Recently, it was suggested to me once again that only when I am in communion with the church am I useful to God and able to grow in my Christian maturity. The words were not so blatant as this–they were couched in a “pep talk” designed to encourage an audience to join a “small group” or find a place to serve in the church. And once again, I was left frustrated at the idea that I cannot be useful unless I participate in the Branded and Sanctioned Small Group(TM) with its Appropriate Curriculum and proper amounts of Fellowship (read: potlucks) and Sharing (read: chit chat masquerading as sharing prayer requests).

Gentle reader, I have no disagreement with the idea that we should participate in corporate worship. Indeed, we are instructed to do so. And though it’s not easy for me, I do attend corporate worship and sermon time as much as possible. I enjoy our senior pastor’s sermons. I like the worship music (though I could stand to hear a few more hymns and some more songs based on actual worship and not just how Jesus makes us feel). I also do not disagree that we should be discipled by more mature Christians, nor do I have any issue with the idea that we must serve. Indeed, as James tells us, faith without works is useless and dead.

No, the issue I have is twofold: that somehow, small group time is necessary for growth in the Christian walk, and that somehow, the only serving that is blessed is that which is church-affiliated. I’ll tackle these one at a time.

As to the first . . . I do not enjoy small groups. I have tried them many, many times. I am not a social person. I am an introvert, and I have a small circle of very close friends, and spending time with people outside of that circle or the circle of my immediate family is unbelievably taxing on me. I have never mastered the art of small talk. I either share too much or not enough. I have no talent for “church speak” or “Jesus happy face.” Too many times, I have offended and hurt and annoyed just by being my plain-speaking self. I find the social dynamic of groups extremely exhausting and overwhelmingly frustrating. When the group leaders try to force additional outside events into the dynamic, I am overcome with a desire to find a blanket and a corner and suck my thumb.

Now, if that were the only problem with small groups, I might agree with you that I just need to get over my issues and force myself to participate. And if there were some compelling reason to do so, I would. But the vast majority of small groups I’ve been part of offered only watery, weak, repetitive curricula. When meatier topics and ideas were suggested or offered, there was often little interest from the rank and file. I understand that iron sharpens iron, but wet noodles don’t sharpen anything. And when I have found a small group that delves into more intense subject matter, the enforced social times push me away. Those groups always seem to include the requirement that we have to grow closer by spending time together outside of the group. Dear Christian friends, please believe me–you don’t want me in your social times. Well, not if you want others to enjoy themselves.

Since I’ve returned to the foot of the cross in the last three or four months, I’ve grown more than I did in the past six or seven years when I tried various small groups. This is not to say there is no small group or study I would ever join; I am just saying that I find it a bit offensive to suggest that I can’t possibly grow unless I’m “plugged in.”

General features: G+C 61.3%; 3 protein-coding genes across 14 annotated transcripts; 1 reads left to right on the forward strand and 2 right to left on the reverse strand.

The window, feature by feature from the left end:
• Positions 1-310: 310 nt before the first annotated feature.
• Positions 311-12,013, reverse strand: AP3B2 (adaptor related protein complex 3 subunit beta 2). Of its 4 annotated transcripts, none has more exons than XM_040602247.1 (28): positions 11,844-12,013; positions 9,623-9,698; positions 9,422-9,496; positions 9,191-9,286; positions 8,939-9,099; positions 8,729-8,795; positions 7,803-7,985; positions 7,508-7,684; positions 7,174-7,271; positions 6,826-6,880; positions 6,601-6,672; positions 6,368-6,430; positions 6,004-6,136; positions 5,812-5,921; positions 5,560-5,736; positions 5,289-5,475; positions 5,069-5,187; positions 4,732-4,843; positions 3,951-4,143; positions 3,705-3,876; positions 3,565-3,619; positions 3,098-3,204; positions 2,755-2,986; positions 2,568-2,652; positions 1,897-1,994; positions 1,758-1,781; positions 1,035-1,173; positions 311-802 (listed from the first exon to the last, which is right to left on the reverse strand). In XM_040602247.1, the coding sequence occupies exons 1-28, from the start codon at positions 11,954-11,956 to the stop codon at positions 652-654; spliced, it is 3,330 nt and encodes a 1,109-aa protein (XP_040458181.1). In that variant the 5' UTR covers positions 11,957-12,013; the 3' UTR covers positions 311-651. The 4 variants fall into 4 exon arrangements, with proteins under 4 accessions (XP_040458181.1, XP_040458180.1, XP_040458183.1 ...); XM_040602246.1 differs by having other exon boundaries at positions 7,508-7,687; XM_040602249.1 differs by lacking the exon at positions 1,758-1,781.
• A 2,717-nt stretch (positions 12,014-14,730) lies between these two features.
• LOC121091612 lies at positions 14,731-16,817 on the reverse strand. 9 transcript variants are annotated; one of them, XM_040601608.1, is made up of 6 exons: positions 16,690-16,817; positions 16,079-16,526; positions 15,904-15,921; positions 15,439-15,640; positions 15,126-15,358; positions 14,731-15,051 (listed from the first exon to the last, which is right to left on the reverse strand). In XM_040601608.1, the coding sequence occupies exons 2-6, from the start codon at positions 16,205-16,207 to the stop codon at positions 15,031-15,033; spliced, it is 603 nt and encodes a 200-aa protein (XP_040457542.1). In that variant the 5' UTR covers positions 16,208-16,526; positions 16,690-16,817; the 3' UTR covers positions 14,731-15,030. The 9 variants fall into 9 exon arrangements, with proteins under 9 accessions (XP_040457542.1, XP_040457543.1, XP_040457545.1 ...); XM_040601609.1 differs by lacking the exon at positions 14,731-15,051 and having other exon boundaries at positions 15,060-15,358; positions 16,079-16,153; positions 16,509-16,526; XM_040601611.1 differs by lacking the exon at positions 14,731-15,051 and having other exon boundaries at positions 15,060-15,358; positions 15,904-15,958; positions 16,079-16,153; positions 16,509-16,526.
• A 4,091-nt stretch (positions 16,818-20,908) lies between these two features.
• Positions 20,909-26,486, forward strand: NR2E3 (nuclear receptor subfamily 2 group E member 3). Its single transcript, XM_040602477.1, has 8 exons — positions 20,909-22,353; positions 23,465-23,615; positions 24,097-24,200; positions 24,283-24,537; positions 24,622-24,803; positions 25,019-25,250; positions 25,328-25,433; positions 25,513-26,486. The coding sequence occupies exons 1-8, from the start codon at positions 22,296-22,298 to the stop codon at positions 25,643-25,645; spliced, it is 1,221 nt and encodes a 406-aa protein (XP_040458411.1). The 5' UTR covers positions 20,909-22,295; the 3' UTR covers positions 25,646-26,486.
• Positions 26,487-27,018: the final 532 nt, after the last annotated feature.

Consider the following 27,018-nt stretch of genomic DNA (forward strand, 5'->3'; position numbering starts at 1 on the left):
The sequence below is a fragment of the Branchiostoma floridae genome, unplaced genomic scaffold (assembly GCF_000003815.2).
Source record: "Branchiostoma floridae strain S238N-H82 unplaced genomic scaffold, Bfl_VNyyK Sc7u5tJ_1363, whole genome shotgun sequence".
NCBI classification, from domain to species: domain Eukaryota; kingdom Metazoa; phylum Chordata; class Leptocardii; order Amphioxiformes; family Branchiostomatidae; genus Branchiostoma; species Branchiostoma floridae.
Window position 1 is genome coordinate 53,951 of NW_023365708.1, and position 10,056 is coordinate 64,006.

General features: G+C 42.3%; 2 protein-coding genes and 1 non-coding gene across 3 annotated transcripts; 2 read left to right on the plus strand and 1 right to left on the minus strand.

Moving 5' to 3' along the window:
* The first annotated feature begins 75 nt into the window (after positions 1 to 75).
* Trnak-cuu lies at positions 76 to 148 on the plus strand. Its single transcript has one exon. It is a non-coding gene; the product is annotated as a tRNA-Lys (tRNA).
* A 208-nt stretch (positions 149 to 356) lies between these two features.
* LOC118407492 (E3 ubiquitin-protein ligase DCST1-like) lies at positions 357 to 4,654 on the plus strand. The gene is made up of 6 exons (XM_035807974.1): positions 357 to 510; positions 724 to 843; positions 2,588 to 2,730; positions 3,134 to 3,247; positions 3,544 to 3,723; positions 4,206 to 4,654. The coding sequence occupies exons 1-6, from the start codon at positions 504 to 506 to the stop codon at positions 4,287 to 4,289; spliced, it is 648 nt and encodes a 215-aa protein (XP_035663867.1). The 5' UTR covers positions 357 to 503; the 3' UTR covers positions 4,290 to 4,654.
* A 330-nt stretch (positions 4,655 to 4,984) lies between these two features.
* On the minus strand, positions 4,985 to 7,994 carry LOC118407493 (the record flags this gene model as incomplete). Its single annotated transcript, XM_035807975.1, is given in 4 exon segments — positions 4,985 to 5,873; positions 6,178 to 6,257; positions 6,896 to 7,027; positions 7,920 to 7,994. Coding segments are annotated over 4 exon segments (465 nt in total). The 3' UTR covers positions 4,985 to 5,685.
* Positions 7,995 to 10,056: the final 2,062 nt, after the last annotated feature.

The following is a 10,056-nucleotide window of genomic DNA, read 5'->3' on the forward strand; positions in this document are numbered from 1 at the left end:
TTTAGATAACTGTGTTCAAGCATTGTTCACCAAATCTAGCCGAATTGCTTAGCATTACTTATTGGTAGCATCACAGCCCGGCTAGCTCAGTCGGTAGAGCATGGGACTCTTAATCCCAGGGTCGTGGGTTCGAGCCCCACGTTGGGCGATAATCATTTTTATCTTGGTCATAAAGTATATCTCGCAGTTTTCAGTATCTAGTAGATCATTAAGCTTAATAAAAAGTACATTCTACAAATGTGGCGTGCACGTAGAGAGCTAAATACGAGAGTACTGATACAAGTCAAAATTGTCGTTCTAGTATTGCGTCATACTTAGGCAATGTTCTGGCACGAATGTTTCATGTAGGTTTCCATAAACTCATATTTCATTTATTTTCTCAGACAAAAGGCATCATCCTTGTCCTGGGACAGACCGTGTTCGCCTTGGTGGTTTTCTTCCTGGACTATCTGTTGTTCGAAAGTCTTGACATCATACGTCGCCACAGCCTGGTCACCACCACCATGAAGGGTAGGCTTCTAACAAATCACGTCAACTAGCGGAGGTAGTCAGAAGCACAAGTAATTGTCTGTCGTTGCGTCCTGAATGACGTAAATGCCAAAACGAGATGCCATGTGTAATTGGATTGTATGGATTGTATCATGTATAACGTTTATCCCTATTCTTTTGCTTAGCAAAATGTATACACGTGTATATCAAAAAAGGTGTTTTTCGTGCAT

As to the next issue . . . I heartily disagree with those who suggest or say that the only service that “counts” is that which is offered in the church. Mr. P and I both have very active roles in community organizations, and quite frankly, we don’t have the time or energy to serve at church. When we make it to the service, we enjoy a Sabbath time–often the only one we get in a week. But our community commitments bring us in contact with many, many people who are not Christians or are struggling financially or have family problems. We both have many opportunities to make a difference in those lives, and we have both had opportunities to speak truth into lives that are far from it. After all, is this not what the church is called to be–salt in the world? I cannot imagine that salt is very useful if it remains in the salt shaker.

So forgive me, church, if I find the watered down doctrine and enforced social engagement unappealing. Forgive me if I would prefer to be discipled by people like John Piper, Greg Koukl, and R. C. Sproul–mature, clear-thinking Christians who offer meat for someone dying of an all-sugar diet. Forgive me if I use up all of my social energy serving outside the church and do not have the time or inclination to cook for yet another potluck or help spread another “Jesus loves you” message to the proverbial choir.

Some believers are like flowers that grow in vast fields of their kinds, bringing fragrance and beauty for a few months each year before fading under the weight of autumn and winter. Some are more like fruit trees that grow alone in an orchard, not dependent upon the company of others, but enjoying it and deriving benefit from it. It occurs to me that I am perhaps a lone oak tree in the center of a field–a tree that revels in its Maker and drinks the water of life that flows at its roots, that doesn’t seem to need little trees growing at its feet, but prefers to give shade to those who approach its spreading branches. The oak is no better or worse than the flower or the fruit tree; it’s simply different, and it has its place, and it can still grow because it derives its nutrition from the same Source.

Till next we meet . . .